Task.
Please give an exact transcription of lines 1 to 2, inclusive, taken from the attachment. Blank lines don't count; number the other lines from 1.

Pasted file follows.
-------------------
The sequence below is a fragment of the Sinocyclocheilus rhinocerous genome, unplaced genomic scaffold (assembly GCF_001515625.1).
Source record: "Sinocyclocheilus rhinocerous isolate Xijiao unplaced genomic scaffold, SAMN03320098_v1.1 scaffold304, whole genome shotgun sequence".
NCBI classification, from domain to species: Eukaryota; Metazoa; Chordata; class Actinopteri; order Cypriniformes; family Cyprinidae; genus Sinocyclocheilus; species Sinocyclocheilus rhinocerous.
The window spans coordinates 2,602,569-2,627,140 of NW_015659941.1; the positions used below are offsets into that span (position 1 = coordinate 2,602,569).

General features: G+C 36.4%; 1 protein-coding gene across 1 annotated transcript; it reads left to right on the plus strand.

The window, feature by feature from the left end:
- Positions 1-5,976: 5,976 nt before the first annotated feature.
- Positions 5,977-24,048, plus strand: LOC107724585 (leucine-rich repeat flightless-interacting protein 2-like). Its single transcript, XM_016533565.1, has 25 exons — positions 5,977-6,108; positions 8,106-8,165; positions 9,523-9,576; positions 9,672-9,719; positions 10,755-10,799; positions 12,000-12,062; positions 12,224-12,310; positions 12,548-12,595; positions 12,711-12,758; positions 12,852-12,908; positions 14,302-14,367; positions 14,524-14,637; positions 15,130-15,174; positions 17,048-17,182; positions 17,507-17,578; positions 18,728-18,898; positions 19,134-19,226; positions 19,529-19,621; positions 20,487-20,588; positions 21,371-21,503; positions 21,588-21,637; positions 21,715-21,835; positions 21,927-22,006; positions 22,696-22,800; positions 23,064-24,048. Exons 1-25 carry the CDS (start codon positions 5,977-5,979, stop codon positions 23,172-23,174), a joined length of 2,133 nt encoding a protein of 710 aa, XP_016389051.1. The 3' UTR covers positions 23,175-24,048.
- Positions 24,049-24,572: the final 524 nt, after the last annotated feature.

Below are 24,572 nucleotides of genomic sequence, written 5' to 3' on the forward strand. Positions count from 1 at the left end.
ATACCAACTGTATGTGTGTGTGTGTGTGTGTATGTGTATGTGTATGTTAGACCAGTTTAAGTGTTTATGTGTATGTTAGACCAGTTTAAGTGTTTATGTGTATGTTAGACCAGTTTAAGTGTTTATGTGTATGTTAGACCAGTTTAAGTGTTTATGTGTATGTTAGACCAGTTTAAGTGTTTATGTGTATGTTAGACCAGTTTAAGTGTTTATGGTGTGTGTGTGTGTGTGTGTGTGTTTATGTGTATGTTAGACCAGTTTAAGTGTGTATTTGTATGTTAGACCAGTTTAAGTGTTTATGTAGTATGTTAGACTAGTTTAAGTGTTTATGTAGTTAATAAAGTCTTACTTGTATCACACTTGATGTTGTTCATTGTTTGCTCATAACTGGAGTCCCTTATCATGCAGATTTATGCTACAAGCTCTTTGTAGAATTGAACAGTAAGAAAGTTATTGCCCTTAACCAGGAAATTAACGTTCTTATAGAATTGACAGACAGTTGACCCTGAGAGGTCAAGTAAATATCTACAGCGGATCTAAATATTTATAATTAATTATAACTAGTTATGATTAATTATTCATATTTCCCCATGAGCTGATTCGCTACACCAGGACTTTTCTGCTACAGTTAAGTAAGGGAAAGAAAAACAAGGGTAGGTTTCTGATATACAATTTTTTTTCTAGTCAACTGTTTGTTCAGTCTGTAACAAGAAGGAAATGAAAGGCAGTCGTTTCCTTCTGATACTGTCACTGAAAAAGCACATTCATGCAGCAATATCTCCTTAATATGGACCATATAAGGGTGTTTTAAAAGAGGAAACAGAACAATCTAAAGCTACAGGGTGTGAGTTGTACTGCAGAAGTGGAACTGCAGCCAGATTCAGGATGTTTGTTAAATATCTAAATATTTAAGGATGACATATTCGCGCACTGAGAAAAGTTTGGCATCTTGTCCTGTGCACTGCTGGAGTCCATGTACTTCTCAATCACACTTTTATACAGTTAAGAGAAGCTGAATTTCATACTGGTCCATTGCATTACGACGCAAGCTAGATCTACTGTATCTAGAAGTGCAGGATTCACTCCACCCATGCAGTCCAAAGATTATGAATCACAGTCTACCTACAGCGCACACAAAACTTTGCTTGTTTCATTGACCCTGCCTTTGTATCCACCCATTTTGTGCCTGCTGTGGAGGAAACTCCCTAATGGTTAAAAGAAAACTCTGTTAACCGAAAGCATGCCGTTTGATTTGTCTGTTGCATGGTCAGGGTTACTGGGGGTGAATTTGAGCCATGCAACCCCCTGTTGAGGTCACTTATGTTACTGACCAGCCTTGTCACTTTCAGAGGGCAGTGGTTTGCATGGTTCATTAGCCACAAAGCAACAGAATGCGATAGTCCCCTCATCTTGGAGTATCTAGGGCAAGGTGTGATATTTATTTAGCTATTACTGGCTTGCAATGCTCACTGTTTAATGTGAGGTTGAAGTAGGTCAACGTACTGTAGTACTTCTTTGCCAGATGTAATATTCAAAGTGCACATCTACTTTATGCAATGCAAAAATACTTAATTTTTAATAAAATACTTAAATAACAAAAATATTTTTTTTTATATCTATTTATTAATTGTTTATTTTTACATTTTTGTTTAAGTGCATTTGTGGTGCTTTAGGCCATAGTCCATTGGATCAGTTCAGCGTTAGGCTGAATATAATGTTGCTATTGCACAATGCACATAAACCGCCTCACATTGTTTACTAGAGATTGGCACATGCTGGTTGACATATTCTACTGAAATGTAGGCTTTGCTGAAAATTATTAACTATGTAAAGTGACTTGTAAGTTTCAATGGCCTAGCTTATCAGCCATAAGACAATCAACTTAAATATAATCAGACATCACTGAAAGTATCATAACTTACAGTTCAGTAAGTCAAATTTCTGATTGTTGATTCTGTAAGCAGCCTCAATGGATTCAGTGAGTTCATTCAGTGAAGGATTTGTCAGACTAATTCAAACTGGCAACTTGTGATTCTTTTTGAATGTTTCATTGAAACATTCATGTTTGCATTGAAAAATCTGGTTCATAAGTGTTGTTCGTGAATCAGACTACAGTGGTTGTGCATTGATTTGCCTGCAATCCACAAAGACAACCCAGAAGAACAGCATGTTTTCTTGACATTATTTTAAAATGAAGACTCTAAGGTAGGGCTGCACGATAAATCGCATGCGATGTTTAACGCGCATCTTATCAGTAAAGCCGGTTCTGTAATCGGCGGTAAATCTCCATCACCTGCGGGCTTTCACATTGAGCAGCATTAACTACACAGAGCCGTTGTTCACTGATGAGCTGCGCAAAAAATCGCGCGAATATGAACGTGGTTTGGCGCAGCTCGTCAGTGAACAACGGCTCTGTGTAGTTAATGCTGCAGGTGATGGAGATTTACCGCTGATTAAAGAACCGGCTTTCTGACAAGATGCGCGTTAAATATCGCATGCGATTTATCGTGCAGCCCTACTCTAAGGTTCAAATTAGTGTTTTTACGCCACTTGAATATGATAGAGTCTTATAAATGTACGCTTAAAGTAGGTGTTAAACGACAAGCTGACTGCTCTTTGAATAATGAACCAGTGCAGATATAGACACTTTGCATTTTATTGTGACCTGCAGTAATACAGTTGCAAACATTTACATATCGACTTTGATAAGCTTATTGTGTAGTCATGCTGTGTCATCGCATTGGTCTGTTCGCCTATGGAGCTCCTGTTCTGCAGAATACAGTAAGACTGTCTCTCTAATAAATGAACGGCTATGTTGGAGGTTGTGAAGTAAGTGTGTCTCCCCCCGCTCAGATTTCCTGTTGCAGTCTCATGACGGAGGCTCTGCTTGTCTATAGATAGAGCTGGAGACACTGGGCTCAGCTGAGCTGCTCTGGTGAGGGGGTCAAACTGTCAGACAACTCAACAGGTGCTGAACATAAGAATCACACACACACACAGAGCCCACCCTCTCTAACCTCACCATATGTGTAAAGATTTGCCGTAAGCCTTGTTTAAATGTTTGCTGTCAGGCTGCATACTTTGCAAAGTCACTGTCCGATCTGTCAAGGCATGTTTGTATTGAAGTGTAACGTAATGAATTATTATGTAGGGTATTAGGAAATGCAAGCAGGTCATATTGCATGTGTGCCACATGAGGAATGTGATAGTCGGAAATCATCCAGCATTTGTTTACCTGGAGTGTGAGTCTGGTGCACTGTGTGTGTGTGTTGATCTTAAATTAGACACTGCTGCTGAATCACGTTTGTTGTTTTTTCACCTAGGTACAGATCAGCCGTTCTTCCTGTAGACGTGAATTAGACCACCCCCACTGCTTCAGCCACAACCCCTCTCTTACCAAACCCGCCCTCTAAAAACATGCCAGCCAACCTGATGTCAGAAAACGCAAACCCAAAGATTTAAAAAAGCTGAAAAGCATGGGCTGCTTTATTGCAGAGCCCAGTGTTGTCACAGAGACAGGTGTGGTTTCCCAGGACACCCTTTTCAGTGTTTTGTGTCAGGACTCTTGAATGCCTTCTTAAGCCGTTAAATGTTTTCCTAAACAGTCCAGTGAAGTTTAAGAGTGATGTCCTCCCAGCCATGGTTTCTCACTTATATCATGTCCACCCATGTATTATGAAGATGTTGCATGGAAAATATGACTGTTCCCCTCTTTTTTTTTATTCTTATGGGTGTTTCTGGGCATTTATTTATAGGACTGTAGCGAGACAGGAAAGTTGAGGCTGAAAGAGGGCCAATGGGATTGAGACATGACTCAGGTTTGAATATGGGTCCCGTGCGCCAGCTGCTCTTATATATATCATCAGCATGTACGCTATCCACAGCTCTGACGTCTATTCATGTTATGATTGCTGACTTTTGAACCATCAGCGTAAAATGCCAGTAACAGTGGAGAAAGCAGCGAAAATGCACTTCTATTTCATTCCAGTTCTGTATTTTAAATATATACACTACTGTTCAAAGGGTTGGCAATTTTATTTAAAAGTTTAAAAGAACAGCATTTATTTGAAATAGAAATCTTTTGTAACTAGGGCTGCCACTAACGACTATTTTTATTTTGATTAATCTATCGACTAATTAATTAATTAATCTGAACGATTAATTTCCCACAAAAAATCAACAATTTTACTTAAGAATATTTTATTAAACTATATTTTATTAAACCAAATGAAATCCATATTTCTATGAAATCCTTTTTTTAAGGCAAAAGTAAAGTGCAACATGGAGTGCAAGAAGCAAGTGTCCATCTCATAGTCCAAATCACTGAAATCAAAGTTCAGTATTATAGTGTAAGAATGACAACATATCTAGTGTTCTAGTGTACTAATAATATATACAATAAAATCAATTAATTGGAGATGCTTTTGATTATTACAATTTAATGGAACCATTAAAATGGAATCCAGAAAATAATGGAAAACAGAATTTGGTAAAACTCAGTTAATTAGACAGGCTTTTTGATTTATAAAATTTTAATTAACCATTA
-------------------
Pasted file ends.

The sequence below is a fragment of the Sinocyclocheilus rhinocerous genome, unplaced genomic scaffold (assembly GCF_001515625.1).
Source record: "Sinocyclocheilus rhinocerous isolate Xijiao unplaced genomic scaffold, SAMN03320098_v1.1 scaffold304, whole genome shotgun sequence".